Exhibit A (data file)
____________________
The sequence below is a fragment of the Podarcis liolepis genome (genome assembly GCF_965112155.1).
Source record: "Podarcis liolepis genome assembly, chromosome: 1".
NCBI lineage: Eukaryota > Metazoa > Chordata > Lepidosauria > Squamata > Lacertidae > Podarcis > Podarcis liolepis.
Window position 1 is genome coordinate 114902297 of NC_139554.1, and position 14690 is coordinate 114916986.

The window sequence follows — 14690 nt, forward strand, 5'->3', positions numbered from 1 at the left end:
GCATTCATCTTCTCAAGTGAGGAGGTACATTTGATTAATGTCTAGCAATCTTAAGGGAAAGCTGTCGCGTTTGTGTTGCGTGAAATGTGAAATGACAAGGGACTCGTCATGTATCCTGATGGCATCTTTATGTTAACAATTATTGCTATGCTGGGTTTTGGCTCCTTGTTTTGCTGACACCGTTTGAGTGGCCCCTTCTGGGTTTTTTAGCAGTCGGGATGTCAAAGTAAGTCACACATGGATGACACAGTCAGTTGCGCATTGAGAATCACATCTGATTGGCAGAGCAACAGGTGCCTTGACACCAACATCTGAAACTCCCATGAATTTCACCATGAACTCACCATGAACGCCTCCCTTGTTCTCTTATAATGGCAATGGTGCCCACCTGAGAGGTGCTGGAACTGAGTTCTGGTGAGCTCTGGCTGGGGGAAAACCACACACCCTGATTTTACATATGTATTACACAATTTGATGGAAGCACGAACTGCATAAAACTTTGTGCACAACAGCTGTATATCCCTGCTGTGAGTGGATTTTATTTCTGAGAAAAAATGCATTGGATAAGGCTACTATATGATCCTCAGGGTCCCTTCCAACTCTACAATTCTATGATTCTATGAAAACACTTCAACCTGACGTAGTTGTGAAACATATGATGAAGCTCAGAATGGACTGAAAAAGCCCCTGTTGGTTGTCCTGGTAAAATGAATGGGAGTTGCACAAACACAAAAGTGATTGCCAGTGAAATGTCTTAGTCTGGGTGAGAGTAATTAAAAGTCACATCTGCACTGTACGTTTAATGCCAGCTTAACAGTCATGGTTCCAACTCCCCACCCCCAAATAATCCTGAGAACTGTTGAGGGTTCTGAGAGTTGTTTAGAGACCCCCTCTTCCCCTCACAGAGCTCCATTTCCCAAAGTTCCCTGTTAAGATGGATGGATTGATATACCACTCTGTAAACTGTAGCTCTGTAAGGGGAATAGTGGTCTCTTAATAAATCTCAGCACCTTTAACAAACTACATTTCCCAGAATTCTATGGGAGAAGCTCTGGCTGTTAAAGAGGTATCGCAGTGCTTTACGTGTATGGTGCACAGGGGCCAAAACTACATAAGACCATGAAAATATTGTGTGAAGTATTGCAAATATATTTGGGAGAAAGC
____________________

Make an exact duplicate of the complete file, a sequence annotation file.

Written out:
The sequence below is a fragment of the Podarcis liolepis genome (genome assembly GCF_965112155.1).
Source record: "Podarcis liolepis genome assembly, chromosome: 1".
NCBI lineage: Eukaryota > Metazoa > Chordata > Lepidosauria > Squamata > Lacertidae > Podarcis > Podarcis liolepis.
Window position 1 is genome coordinate 114902297 of NC_139554.1, and position 14690 is coordinate 114916986.

The window sequence follows — 14690 nt, forward strand, 5'->3', positions numbered from 1 at the left end:
GCATTCATCTTCTCAAGTGAGGAGGTACATTTGATTAATGTCTAGCAATCTTAAGGGAAAGCTGTCGCGTTTGTGTTGCGTGAAATGTGAAATGACAAGGGACTCGTCATGTATCCTGATGGCATCTTTATGTTAACAATTATTGCTATGCTGGGTTTTGGCTCCTTGTTTTGCTGACACCGTTTGAGTGGCCCCTTCTGGGTTTTTTAGCAGTCGGGATGTCAAAGTAAGTCACACATGGATGACACAGTCAGTTGCGCATTGAGAATCACATCTGATTGGCAGAGCAACAGGTGCCTTGACACCAACATCTGAAACTCCCATGAATTTCACCATGAACTCACCATGAACGCCTCCCTTGTTCTCTTATAATGGCAATGGTGCCCACCTGAGAGGTGCTGGAACTGAGTTCTGGTGAGCTCTGGCTGGGGGAAAACCACACACCCTGATTTTACATATGTATTACACAATTTGATGGAAGCACGAACTGCATAAAACTTTGTGCACAACAGCTGTATATCCCTGCTGTGAGTGGATTTTATTTCTGAGAAAAAATGCATTGGATAAGGCTACTATATGATCCTCAGGGTCCCTTCCAACTCTACAATTCTATGATTCTATGAAAACACTTCAACCTGACGTAGTTGTGAAACATATGATGAAGCTCAGAATGGACTGAAAAAGCCCCTGTTGGTTGTCCTGGTAAAATGAATGGGAGTTGCACAAACACAAAAGTGATTGCCAGTGAAATGTCTTAGTCTGGGTGAGAGTAATTAAAAGTCACATCTGCACTGTACGTTTAATGCCAGCTTAACAGTCATGGTTCCAACTCCCCACCCCCAAATAATCCTGAGAACTGTTGAGGGTTCTGAGAGTTGTTTAGAGACCCCCTCTTCCCCTCACAGAGCTCCATTTCCCAAAGTTCCCTGTTAAGATGGATGGATTGATATACCACTCTGTAAACTGTAGCTCTGTAAGGGGAATAGTGGTCTCTTAATAAATCTCAGCACCTTTAACAAACTACATTTCCCAGAATTCTATGGGAGAAGCTCTGGCTGTTAAAGAGGTATCGCAGTGCTTTACGTGTATGGTGCACAGGGGCCAAAACTACATAAGACCATGAAAATATTGTGTGAAGTATTGCAAATATATTTGGGAGAAAGC